She was soon immersing herself in her prolific writing across genres.  Her first novel The Bean Tree published in 1988 traversed the geography of her own life but put Taylor Greer, a sensitive young woman in different situations from her own.  Her protagonist leaves rural Kentucky for Arizona and on the long drive picks up an abandoned Cherokee toddler in Oklahoma who she names Turtle and informally adopts.  The book recounts the struggle of the makeshift family as they endure poverty and violence as Turtle grows.  Their lives are entwined with other outsiders—Lou Ann, Taylor’s roommate; Esperanza and Estevan, a Guatemalan couple; and Mattie, the owner of Jesus Is Lord Used Tires.  They book explored several social justice themes including Native American parental rights, immigrants, and a deeply flawed justice system.  The novel was an immediate critical success and although not written as young adult fiction was soon incorporated into high school reading lists where its controversial content was not challenged.
In 1989 her collection Homeland and Other Stories was published to strong reviews
The same year material that began as articles for The Tucson Weekly became the bases for Holding the Line: Women in the Great Arizona Mine Strike of 1983, an account of the brutal and catastrophic four year long strike against copper giant Phelps Dodge protesting deep wage and benefit cuts.  The strike echoed all of the collusion of company and state and local authorities, beatings, jailing, intimidation, night riding, and evictions of the notorious copper strikes of the early 20th Century and the Salt of the Earth strike of the early ‘50’s.  Kingsolver made no pretense at objective neutrality.  She was a frank supporter of the overwhelmingly Latino strikers and their families.  And she set out to tell the tale from the perspective of the sacrifices made by the wives, daughter, mothers, and sisters of the mostly male miners.  It was an explicitly feminist take on the struggle.
These three books marked Kingsolver as a new major American writer.  But success also came with strains to her marriage.  When the Gulf War broke out in 1990, Kingsolver was so upset with her perception of American imperialism and war mongering, that she left the country for a year to live with her young daughter in the Canary Islands.  When she returned to Arizona, her marriage officially dissolved in divorce in 1992.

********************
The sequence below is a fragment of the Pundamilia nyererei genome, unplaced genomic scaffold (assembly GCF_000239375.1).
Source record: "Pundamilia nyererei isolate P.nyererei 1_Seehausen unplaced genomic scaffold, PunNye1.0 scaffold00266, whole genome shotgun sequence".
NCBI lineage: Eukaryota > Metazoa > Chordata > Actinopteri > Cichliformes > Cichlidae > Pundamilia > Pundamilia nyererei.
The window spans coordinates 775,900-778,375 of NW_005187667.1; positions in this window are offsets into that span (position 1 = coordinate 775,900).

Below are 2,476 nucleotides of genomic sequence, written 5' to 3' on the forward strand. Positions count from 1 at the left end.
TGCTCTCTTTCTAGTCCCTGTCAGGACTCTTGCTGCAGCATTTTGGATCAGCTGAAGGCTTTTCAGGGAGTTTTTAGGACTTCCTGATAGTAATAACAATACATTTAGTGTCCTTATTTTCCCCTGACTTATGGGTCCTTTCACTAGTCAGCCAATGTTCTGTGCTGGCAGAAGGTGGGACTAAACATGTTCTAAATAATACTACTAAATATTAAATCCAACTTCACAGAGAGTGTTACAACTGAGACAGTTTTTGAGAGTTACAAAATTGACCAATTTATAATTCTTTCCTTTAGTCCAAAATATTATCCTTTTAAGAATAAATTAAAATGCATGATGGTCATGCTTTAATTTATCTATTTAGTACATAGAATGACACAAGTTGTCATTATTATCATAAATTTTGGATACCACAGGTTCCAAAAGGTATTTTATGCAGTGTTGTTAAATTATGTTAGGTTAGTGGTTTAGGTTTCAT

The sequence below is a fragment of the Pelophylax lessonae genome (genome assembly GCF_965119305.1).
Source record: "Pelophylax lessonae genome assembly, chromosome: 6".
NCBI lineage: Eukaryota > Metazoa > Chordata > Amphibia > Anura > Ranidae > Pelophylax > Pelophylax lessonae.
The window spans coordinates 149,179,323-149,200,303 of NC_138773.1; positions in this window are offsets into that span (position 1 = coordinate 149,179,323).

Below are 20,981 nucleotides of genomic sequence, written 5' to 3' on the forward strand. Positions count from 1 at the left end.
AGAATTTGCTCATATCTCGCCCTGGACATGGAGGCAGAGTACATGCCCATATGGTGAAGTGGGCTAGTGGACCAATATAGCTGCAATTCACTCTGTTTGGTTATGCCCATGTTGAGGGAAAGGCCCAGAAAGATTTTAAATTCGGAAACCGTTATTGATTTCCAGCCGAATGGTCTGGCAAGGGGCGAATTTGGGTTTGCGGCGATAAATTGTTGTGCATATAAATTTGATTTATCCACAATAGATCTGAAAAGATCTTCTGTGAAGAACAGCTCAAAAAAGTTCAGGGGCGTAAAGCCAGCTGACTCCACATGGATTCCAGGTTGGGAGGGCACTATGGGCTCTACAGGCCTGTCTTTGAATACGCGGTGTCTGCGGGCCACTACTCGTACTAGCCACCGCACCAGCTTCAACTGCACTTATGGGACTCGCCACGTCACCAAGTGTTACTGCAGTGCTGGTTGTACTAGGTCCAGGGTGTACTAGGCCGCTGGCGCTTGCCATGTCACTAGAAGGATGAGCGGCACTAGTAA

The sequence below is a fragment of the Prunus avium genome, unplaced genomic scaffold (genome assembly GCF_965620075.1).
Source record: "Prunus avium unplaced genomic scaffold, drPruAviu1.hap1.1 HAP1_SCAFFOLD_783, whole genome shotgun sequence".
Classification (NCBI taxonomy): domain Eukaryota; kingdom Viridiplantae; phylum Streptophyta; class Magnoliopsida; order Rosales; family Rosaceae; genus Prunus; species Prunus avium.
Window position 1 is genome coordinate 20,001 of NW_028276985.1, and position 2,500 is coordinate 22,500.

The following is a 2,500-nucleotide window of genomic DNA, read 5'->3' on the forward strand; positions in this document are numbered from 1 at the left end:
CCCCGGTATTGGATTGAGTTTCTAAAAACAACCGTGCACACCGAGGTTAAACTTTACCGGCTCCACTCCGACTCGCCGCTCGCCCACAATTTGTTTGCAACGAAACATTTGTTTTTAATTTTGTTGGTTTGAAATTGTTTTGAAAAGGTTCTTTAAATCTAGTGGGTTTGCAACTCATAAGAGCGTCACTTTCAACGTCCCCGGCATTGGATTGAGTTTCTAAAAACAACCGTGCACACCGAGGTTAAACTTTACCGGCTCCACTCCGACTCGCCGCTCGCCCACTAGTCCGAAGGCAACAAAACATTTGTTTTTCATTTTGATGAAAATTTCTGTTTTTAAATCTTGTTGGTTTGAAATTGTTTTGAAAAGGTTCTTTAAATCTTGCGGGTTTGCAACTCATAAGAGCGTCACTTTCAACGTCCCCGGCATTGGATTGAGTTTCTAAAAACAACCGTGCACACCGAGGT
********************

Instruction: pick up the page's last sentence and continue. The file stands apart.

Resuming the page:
But the upheaval did not seem to interrupt her creative production.  Her second novel, Animal Dreams was published in 1990 and told the tale of a young woman who returns to her desert home town to care for her aging father who is losing a struggle with Alzheimer’s disease.  The novel is interwoven with events from the Nicaraguan Contra-War, ecological themes informed by Klinghover’s deep biological understanding of the environment, and Latino and Native American concerns.  On a personal level it is about the ability to commit to another human being, a community, or a place.  The book won the Pen/USA West Fiction Award and the Edward Abbey Award for Ecofiction.
Klinghover’s book of poetry Another America/Otra América appeared in 1992.  She admitted the poems came to her and were jotted down on any handy paper in the spare moments as she struggled with care of a small child and other responsibilities.
In 1993 the sequel to The Bean Trees appeared taking up the story of Taylor Greer and Turtle and turtle as mother and daughter bond and Taylor takes Turtle back to Oklahoma to reconnect to her Cherokee roots.  Pigs in Heaven was extravagantly praised and became the first of Kinghover’s books to crack the New York Times Best Seller List.
In 1995 Kingsolver was awarded an honorary doctorate from her alma mater DePauw.  She also married for a second time to ornithologist Steven Hopp.  The marriage has been an enduring and happy one and a daughter Lily was born in 1996.